Nara deer park is spacious, green and pedestrian friendly. Visiting the ancient sites is safe, stress free and perfect for families. As long as you can avoid being bitten by a deer!
There are tons of temples and shrines to discover. We recommend the following if you’re on a tight time frame:
Nara’s centerpiece is one of the world’s largest wooden buildings; Todai-ji Temple. If it’s gigantic and impressively detailed exterior isn’t enough to wow you, it get’s better once you step inside.
Another world’s largest awaits! An imposing figure greets you in the form of the world’s largest bronze statue of Buddha.
Todai-ji is one of Japans most famous and historically important temples, it is the must see on your Nara Day Trip itinerary. The impressive bronze statue of Buddha (or Daibutsu), stands at 15 meters high.
Admission prices are 600 yen adult and 300 yen child.
Kasuga Taisha Shrine
Kasuga Taisha is Nara’s most celebrated Shinto shrine and is most famous for the stone and bronze lanterns that have been donated by worshippers. It was originally built in 768 and holds religious significance in Nara.
Each February 3 and August 14-15, three thousand lanterns are lit in unison to signal the beginnings of Spring and Fall respectively.
Its walkway is lined with trees that will bloom with gorgeous pink cherry blossom in the Spring.
The offering hall can be viewed free of charge but admission to the inner areas are 500 yen adult and 250 yen child.
Kofuku-ji temple is a complex of 7 buildings and grounds located just inside Nara park next to the city.
It is most famous for it’s 5 story pagoda (the second tallest in Japan) and priceless Buddhist statues. However, you can also visit the National Treasure museum and central golden hall.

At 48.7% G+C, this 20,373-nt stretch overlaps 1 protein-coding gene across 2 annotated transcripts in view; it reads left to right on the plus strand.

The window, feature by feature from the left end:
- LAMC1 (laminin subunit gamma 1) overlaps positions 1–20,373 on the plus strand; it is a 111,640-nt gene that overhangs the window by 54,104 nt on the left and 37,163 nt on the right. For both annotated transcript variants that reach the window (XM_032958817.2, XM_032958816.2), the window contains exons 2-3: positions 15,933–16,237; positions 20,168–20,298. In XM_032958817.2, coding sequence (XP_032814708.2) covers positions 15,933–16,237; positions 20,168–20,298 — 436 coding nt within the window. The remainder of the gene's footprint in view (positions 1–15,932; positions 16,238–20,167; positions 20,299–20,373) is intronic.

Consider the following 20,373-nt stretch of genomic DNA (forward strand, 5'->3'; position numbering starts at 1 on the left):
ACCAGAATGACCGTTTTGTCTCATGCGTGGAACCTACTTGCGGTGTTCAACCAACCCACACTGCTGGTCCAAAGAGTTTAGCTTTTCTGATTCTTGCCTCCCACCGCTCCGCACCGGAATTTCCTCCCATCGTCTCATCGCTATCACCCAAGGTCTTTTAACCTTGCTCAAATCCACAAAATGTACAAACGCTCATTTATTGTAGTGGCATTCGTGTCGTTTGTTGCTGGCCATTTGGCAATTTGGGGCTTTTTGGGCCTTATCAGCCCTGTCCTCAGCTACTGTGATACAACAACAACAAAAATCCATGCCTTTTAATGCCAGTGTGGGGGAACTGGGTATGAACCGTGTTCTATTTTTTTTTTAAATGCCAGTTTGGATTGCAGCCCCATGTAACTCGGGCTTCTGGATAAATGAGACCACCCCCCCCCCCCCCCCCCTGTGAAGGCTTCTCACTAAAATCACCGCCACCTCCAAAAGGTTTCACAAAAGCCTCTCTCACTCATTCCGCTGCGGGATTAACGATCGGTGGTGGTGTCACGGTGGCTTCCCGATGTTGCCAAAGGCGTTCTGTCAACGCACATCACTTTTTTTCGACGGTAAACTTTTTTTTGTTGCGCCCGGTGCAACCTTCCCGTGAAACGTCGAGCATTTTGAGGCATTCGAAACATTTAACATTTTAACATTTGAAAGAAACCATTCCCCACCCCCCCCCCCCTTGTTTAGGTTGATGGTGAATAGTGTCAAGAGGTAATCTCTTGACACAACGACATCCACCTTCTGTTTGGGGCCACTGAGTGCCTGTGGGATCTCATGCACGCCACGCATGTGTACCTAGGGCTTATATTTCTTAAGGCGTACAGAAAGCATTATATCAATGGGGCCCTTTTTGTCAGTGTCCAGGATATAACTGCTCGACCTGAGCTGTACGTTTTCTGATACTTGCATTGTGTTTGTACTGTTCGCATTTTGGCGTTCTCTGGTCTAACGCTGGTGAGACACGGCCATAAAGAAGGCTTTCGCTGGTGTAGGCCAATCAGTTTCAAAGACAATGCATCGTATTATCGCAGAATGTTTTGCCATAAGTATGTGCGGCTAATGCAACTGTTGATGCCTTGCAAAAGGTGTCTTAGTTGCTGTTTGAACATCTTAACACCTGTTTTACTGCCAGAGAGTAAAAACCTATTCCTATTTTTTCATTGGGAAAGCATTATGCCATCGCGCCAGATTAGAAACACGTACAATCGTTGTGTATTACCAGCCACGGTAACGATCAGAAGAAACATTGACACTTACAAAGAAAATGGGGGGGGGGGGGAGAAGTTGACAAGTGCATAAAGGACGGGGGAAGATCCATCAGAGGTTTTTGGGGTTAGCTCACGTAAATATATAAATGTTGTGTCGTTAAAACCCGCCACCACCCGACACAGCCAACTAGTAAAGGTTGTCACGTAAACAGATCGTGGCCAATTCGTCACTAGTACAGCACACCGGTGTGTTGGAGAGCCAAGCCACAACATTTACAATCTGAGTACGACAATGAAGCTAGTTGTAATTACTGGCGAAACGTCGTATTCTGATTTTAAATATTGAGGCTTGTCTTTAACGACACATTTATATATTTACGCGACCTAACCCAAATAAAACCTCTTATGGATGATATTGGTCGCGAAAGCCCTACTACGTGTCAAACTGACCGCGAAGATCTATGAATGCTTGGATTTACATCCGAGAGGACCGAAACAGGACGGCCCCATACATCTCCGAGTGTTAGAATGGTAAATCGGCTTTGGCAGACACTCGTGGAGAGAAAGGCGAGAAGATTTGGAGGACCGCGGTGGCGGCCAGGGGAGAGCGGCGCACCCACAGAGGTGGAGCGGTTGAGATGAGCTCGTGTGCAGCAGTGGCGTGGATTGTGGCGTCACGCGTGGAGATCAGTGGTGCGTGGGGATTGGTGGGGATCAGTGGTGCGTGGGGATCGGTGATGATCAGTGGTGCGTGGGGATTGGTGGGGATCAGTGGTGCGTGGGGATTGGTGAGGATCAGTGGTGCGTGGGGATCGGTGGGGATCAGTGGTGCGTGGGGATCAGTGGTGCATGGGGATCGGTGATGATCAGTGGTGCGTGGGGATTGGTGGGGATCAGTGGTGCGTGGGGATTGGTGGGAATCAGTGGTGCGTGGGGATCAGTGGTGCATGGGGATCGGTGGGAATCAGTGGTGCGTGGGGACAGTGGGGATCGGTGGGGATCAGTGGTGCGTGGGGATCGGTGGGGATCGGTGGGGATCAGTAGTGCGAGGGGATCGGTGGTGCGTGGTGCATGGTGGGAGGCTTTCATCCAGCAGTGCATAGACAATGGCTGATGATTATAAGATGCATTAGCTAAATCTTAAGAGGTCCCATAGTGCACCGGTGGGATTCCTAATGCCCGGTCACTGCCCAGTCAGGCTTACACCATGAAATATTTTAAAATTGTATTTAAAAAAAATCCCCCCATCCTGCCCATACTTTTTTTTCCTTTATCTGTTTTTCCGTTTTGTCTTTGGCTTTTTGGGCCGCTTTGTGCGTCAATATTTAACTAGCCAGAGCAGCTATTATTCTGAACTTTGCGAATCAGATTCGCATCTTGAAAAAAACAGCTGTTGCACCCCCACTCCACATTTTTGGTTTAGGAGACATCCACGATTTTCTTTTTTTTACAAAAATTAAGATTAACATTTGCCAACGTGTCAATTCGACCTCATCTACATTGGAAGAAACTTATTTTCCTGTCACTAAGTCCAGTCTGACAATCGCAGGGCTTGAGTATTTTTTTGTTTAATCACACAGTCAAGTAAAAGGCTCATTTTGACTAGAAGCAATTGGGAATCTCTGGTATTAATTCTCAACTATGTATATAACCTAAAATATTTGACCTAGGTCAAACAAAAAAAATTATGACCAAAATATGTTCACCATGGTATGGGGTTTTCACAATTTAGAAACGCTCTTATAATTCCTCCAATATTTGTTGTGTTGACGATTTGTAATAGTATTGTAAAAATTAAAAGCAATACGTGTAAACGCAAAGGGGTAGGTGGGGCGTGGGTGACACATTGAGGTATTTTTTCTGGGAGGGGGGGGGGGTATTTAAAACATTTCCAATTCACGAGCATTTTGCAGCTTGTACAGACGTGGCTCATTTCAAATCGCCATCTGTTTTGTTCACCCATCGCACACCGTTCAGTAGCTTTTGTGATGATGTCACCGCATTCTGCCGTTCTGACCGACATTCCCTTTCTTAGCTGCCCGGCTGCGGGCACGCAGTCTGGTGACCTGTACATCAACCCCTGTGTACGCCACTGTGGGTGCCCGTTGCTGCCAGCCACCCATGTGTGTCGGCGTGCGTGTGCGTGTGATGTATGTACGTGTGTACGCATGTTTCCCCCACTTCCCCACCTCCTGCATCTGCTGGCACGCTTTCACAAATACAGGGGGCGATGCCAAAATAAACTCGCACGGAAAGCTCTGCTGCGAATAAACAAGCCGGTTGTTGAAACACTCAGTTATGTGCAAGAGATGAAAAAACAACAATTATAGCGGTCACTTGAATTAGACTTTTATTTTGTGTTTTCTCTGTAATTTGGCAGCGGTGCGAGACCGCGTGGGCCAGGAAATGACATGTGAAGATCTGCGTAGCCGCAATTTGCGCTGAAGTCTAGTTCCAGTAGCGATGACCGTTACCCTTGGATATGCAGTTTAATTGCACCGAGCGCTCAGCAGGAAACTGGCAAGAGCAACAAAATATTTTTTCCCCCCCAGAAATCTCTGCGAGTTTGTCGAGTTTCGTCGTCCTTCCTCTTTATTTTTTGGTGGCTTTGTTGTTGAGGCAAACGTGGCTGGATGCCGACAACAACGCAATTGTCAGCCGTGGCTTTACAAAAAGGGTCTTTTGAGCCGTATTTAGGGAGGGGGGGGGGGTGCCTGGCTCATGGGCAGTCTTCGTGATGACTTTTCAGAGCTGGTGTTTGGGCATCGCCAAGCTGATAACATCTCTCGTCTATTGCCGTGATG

Our top recommendation is to snap some photos of Nan’en-do as the sun is setting.
Grounds are free to enter and are open around the clock. There are entrance fees to some of the various buildings, such as 800 yen adult for access to the Eastern Golden Hall and National Treasure Hall.
Horyu-ji temple is 12 kilometers outside Nara but if you have time it’s certainly worth the trip. We didn’t because it was raining heavily but would have otherwise.
Horyu-ji is split into two precincts: West and East. The West precinct is home to some of the world’s oldest wooden buildings.
Check this website out for all the information on how to get there.
2. Feed the Sika Deer of Nara Park
Deer are considered messengers of God in Buddhism and therefore, are allowed to roam freely around all areas of Nara.
The park is home to a reported 1,200 deer that approach humans and cross the roads like it’s their turf everyone else is impeding on. You have to see the laissez-faire attitude of these deer to believe it!
One question you may be asking yourself is well how do all these deer eat in a city park?
The answer is: you feed them, of course!
That’s right, you can buy a special cracker type snacks called shika senbei from vendors around the park to feed the deer with.
Pro-tip: Once you have run out of food, place your palms facing the deer with your fingers spread out. This lets the deer know you have no more food.
But Follow Instructions!
Signs depicting what deer will do to you are not there for show.